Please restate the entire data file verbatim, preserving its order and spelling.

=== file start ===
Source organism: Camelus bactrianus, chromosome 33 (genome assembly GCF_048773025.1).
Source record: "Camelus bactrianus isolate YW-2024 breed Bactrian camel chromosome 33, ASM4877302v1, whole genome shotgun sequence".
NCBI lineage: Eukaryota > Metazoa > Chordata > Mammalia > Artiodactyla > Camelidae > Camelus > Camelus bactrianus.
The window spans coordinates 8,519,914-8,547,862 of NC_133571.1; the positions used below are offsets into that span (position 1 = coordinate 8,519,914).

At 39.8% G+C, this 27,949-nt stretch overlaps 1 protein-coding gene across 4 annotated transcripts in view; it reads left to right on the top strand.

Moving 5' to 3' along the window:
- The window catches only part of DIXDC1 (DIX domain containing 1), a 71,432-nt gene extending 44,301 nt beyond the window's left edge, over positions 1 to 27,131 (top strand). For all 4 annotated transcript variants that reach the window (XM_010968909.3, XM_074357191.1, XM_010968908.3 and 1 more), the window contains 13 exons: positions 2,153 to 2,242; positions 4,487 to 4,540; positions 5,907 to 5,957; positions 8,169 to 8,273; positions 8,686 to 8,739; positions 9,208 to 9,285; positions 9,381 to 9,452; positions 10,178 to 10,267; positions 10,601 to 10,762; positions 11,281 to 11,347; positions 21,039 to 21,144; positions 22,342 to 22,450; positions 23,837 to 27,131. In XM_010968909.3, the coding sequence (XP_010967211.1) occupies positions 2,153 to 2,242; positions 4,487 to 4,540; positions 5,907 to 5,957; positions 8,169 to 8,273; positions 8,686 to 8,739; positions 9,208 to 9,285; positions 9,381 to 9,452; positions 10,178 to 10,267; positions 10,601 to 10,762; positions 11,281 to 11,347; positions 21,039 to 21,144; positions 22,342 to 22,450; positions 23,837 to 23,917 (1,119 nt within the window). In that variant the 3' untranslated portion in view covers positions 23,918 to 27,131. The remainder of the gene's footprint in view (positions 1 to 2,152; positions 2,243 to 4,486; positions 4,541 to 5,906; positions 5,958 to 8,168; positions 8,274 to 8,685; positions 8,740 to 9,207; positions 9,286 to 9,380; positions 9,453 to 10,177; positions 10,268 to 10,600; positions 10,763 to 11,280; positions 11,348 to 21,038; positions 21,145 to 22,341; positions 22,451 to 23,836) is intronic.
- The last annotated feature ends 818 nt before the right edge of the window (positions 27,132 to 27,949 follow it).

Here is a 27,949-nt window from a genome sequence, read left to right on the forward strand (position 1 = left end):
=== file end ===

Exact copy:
Source organism: Camelus bactrianus, chromosome 33 (genome assembly GCF_048773025.1).
Source record: "Camelus bactrianus isolate YW-2024 breed Bactrian camel chromosome 33, ASM4877302v1, whole genome shotgun sequence".
NCBI lineage: Eukaryota > Metazoa > Chordata > Mammalia > Artiodactyla > Camelidae > Camelus > Camelus bactrianus.
The window spans coordinates 8,519,914-8,547,862 of NC_133571.1; the positions used below are offsets into that span (position 1 = coordinate 8,519,914).

At 39.8% G+C, this 27,949-nt stretch overlaps 1 protein-coding gene across 4 annotated transcripts in view; it reads left to right on the top strand.

Moving 5' to 3' along the window:
- The window catches only part of DIXDC1 (DIX domain containing 1), a 71,432-nt gene extending 44,301 nt beyond the window's left edge, over positions 1 to 27,131 (top strand). For all 4 annotated transcript variants that reach the window (XM_010968909.3, XM_074357191.1, XM_010968908.3 and 1 more), the window contains 13 exons: positions 2,153 to 2,242; positions 4,487 to 4,540; positions 5,907 to 5,957; positions 8,169 to 8,273; positions 8,686 to 8,739; positions 9,208 to 9,285; positions 9,381 to 9,452; positions 10,178 to 10,267; positions 10,601 to 10,762; positions 11,281 to 11,347; positions 21,039 to 21,144; positions 22,342 to 22,450; positions 23,837 to 27,131. In XM_010968909.3, the coding sequence (XP_010967211.1) occupies positions 2,153 to 2,242; positions 4,487 to 4,540; positions 5,907 to 5,957; positions 8,169 to 8,273; positions 8,686 to 8,739; positions 9,208 to 9,285; positions 9,381 to 9,452; positions 10,178 to 10,267; positions 10,601 to 10,762; positions 11,281 to 11,347; positions 21,039 to 21,144; positions 22,342 to 22,450; positions 23,837 to 23,917 (1,119 nt within the window). In that variant the 3' untranslated portion in view covers positions 23,918 to 27,131. The remainder of the gene's footprint in view (positions 1 to 2,152; positions 2,243 to 4,486; positions 4,541 to 5,906; positions 5,958 to 8,168; positions 8,274 to 8,685; positions 8,740 to 9,207; positions 9,286 to 9,380; positions 9,453 to 10,177; positions 10,268 to 10,600; positions 10,763 to 11,280; positions 11,348 to 21,038; positions 21,145 to 22,341; positions 22,451 to 23,836) is intronic.
- The last annotated feature ends 818 nt before the right edge of the window (positions 27,132 to 27,949 follow it).

Here is a 27,949-nt window from a genome sequence, read left to right on the forward strand (position 1 = left end):